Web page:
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About this Poem 

“Beyond the Years” by Paul Laurence Dunbar appeared in the posthumous collection The Complete Poems of Paul Laurence Dunbar (Dodd, Mead, and Company, 1913).

Beyond the Years

                        I

Beyond the years the answer lies,
Beyond where brood the grieving skies
        And Night drops tears.
Where Faith rod-chastened smiles to rise
        And doff its fears,
And carping Sorrow pines and dies—
        Beyond the years.

                        II

Beyond the years the prayer for rest
Shall beat no more within the breast;
        The darkness clears,
And Morn perched on the mountain's crest
        Her form uprears—
The day that is to come is best,
        Beyond the years.

                        III

Beyond the years the soul shall find
That endless peace for which it pined,
        For light appears,
And to the eyes that still were blind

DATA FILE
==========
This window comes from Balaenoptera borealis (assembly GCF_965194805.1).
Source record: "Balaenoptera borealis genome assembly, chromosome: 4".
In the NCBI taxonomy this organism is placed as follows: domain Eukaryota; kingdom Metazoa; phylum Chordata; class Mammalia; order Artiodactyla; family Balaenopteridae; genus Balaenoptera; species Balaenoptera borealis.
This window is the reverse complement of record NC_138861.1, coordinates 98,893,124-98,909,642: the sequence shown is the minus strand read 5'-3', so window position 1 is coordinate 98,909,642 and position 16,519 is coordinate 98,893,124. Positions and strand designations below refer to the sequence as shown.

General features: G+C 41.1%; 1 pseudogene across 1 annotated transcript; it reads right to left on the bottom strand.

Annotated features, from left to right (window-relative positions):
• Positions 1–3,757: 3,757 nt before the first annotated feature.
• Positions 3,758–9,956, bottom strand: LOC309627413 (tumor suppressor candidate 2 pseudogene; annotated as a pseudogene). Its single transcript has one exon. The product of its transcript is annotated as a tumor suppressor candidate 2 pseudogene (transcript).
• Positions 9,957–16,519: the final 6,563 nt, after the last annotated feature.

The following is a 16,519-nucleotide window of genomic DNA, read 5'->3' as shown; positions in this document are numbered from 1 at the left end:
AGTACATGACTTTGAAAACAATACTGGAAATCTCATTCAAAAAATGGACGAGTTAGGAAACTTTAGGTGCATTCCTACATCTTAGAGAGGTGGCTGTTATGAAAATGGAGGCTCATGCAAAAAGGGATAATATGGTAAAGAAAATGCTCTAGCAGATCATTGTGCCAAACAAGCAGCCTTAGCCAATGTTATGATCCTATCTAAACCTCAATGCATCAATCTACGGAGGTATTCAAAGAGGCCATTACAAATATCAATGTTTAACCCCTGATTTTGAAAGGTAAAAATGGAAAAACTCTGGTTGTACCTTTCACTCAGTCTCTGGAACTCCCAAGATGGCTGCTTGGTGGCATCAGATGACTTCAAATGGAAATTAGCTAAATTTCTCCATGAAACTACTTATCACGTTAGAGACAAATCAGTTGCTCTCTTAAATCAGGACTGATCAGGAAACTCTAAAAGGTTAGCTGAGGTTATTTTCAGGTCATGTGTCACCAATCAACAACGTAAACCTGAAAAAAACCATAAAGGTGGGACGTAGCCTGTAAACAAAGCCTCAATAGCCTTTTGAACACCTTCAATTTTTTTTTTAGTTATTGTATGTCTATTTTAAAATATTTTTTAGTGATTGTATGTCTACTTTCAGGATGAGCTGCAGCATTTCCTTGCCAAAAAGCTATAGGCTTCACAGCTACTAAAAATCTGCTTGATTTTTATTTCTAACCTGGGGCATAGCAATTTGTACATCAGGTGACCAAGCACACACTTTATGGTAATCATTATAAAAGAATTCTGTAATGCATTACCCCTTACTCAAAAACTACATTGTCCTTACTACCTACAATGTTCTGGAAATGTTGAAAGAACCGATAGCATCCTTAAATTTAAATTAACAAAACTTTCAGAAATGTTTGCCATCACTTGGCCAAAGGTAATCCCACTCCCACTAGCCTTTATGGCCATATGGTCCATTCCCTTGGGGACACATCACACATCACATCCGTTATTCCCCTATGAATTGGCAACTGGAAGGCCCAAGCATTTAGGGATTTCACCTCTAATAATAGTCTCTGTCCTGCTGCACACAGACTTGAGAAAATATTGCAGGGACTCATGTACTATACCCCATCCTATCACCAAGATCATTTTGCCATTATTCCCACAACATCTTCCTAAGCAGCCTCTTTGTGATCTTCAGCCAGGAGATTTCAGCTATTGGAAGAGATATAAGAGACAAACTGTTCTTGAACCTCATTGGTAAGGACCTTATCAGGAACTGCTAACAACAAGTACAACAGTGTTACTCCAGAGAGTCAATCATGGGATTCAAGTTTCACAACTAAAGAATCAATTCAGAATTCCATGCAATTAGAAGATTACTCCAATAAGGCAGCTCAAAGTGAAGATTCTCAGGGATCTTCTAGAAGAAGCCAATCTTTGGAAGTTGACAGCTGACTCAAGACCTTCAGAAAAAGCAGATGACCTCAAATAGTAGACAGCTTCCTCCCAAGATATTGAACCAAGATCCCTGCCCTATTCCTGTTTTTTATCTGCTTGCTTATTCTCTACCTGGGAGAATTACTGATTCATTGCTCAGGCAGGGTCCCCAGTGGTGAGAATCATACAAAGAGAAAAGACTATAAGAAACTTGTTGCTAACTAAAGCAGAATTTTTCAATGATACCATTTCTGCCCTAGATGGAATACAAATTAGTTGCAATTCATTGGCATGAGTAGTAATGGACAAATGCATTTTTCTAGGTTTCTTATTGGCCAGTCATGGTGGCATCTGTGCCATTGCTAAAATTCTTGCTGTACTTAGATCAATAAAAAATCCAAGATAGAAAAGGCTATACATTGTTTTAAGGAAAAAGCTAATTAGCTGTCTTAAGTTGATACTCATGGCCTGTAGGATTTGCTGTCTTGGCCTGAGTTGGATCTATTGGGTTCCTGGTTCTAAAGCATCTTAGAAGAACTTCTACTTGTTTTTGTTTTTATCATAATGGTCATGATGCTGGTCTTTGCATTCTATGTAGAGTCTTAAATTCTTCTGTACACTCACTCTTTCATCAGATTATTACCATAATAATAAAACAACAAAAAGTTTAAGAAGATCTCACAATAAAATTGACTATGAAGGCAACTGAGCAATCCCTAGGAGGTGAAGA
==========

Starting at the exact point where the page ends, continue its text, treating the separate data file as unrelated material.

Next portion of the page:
With blood and tears,
Their sight shall come all unconfined
        Beyond the years.

This poem is in the public domain.

This poem is in the public domain.

Paul Laurence Dunbar

Paul Laurence Dunbar

Paul Laurence Dunbar, born in 1872 and the author of numerous collections of poetry and prose, was one of the first African American poets to gain national recognition.

by this poet

poem
Come when the nights are bright with stars
   Or when the moon is mellow;
Come when the sun his golden bars
   Drops on the hay-field yellow.
Come in the twilight soft and gray,
Come in the night or come in the day,
Come, O love, whene'er you may,
   And you are welcome, welcome.

You are sweet, O Love, dear
poem

I had not known before
    Forever was so long a word.
The slow stroke of the clock of time
    I had not heard.

‘Tis hard to learn so late;
    It seems no sad heart really learns,
But hopes and trusts and doubts and fears,
    And bleeds and burns.

The night is not all

poem
Oh, summer has clothed the earth
In a cloak from the loom of the sun!
And a mantle, too, of the skies' soft blue,
And a belt where the rivers run.

And now for the kiss of the wind,
And the touch of the air's soft hands,
With the rest from strife and the heat of life,
With the freedom of lakes and lands.

I envy